BROOKSVILLE — Hernando County will keep its residential and commercial impact fees at 2001 levels for another year, the County Commission decided Tuesday.
Enacted 10 months ago, the impact fee reductions were set to end Nov. 30. Figures compiled by county staffers showed that in the last 10 months, 134 single-family home permits were pulled compared with 105 for the same period last year.
Commercial impact fees didn't show the same kind of increase. They dragged overall permit numbers down to 179 in the last 10 months compared with 208 from the previous year.
Builders insisted that the lower impact fees have been the convincing factor for some home buyers and that every bit of help is needed in the slow housing market.
"It's made a difference in my business,'' said home builder Bob Eaton. "If we continue it 12 more months, I think it will help.''
"This will help to get us back through for another year,'' said Mark Alexander of Alexander Custom Homes.
But some area residents disagreed.
Janey Baldwin said that the commission did a favor last year for builders and Realtors and it was time to do a favor for taxpayers and put the fees back to their previous level.
Anthony Palmieri said he didn't see that the decrease had caused a real uptick in building. "It hasn't done us any good,'' he said.
Dropping the fees to 2001 levels made the single-family home fee $4,800 compared with the previous fee of $9,200. Impact fees are the one-time costs builders pay to governments to offset some of the impacts on public services caused by increased growth.
County numbers showed that in the last 10 months, the county collected $895,675 in impact fees compared with $3,452,367 in the previous year.
Former County Commissioner Len Tria urged the board to extend the impact fee reduction. Each extra home built puts another 20 people to work, he argued. Those dollars get put back into the local economy, he said.
"You don't really get anything by chasing business away,'' he said.
In other business: Plans for a motocross event on property adjacent to the state forest crashed Tuesday when a unanimous County Commission sided with neighbors who complained that the event was a bad fit for their neighborhood.
Property owner Randy Yoho was seeking an administrative conditional use permit for a motocross event on his 36 acres for Nov. 6-7. He described an event that would provide "a large financial impact on the community.''
He explained that he was working with county officials to provide appropriate access to his site, which he pointed out was adjacent to the Croom motorcycle area as well as Withlacoochee State Forest.
Yoho explained that he had put on many events like the one planned and had operated his motocross facility in Pasco County for 31 years. He also said that he met all the noise-related rules. "I have a lot of experience with these events,'' Yoho said.
Several people spoke up in support of Yoho and his proposal, saying that he did follow the rules in his events and that the local economy needed the shot in the arm.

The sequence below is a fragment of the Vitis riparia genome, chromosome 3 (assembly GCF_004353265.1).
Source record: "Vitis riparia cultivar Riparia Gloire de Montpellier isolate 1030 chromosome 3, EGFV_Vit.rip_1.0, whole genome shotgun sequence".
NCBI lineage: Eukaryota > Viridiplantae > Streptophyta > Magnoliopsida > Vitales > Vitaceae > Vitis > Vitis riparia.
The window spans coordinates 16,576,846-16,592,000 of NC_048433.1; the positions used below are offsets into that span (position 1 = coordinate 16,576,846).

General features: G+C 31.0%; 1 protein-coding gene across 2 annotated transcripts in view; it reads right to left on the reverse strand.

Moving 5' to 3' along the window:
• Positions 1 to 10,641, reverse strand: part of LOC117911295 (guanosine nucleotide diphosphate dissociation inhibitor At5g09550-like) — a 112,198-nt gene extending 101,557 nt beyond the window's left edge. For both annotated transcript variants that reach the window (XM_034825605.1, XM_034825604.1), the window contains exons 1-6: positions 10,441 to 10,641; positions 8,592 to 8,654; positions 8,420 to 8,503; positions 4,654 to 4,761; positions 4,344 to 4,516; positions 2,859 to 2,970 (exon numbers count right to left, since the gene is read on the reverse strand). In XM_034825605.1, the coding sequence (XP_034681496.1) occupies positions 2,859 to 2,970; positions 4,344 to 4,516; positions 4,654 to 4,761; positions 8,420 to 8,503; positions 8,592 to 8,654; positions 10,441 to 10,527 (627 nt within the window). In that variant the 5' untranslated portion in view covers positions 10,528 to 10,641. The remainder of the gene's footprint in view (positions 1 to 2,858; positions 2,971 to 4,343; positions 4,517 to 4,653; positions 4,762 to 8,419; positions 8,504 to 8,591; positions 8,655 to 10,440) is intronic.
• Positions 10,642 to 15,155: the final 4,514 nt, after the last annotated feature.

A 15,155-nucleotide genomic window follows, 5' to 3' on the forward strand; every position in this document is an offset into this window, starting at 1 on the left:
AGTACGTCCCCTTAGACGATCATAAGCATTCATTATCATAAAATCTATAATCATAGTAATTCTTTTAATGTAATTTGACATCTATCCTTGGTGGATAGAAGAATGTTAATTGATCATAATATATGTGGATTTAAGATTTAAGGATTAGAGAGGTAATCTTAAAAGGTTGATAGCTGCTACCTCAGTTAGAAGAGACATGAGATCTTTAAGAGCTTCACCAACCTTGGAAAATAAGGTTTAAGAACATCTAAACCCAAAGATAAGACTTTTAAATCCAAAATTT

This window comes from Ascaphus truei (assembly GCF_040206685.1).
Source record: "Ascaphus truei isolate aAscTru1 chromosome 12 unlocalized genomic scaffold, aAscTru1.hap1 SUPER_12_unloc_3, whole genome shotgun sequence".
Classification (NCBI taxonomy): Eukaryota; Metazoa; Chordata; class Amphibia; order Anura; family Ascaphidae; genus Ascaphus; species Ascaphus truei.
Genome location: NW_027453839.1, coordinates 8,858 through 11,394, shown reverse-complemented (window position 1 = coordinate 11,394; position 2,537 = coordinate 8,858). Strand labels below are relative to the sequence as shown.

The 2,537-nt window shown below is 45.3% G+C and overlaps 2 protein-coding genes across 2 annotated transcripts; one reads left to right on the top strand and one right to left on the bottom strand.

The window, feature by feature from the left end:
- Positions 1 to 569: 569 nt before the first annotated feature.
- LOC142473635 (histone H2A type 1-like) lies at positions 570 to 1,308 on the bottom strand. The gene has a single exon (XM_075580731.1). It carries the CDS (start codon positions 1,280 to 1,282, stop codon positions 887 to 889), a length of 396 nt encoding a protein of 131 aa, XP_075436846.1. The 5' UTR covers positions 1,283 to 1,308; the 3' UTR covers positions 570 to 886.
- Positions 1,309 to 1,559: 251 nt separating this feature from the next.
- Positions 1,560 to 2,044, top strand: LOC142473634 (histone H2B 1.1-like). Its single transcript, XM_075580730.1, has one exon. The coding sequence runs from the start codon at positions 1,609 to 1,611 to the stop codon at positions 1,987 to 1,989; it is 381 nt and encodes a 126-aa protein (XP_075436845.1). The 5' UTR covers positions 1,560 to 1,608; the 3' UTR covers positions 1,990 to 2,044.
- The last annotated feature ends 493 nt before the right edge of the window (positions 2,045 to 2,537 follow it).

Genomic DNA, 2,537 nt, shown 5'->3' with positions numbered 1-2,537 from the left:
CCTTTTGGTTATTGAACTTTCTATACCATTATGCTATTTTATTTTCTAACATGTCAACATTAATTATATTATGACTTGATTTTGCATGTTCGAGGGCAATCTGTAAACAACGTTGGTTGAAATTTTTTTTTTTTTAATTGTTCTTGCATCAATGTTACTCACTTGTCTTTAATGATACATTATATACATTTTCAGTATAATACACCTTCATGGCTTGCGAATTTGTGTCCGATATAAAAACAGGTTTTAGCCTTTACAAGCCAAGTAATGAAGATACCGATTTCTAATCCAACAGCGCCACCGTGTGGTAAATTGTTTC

Neighbors, who are also fighting Yoho over a proposed construction and debris landfill on his site, disagreed. They were hoping to convince the commission that they should stick with a precedent set by a past commission.
In 2001, after an 11-hour hearing, the County Commission unanimously turned down Yoho's plan to turn the property into a motocross facility. Commissioners cited incompatibility, access and other issues.
County Commissioners agreed to increase the annual fee for use of Little Rock Cannery from $10 to $25, a change requested by users of the service.
The cannery has been at risk of being cut from the budget for the last two budget years and an anonymous donor has had to step up and save it. Commissioners talked about possibly creating a separate daily fee for out-of-county residents but stopped short of that.
County Commissioner Rose Rocco tried in vain to get her fellow commissioners to consider ending the agreement that allows Clerk of the Circuit Court Karen Nicolai and her controversial consultant Lisa Hammond to continue to oversee county purchasing.
Rocco has questioned Hammond's credentials to handle purchasing and contract work for the county. She also said she believes it is the county's responsibility to be in control of purchasing. Hammond's academic credentials have been questioned, especially a doctorate she lists on her resume from a university considered by some to be a diploma mill.
Chairman John Druzbick said that Nicolai would be at the Nov. 9 commission meeting to talk about what she and Hammond have done to reorganize purchasing since former purchasing director Jim Gantt's job was eliminated.
Hernando County Sheriff Richard Nugent handed over a check to the County Commission for $29,714 on Tuesday, representing the fees his agency has collected from inmates for the first 35 days that it has operated the county jail.
That compares to the $29,000 that Corrections Corporation of America collected in the 330 days it operated the jail in the last fiscal year, ending with CCA turning over the jail at the end of August.
Nugent told commissioners he was on track to return $277,000 to the commission this year. "It certainly does help cut the cost of the operation of your detention facility,'' Nugent said.
The fees are composed of the $20 booking fee, the $5 co-payment on medical services and the $3 subsistence fee to pay for food. Nugent said the jail is serving inmates at 87 cents per meal. While bare bones, he said that "it is all about running a constitutionally correct jail.''
Barbara Behrendt can be reached at email@example.com or (352) 848-1434.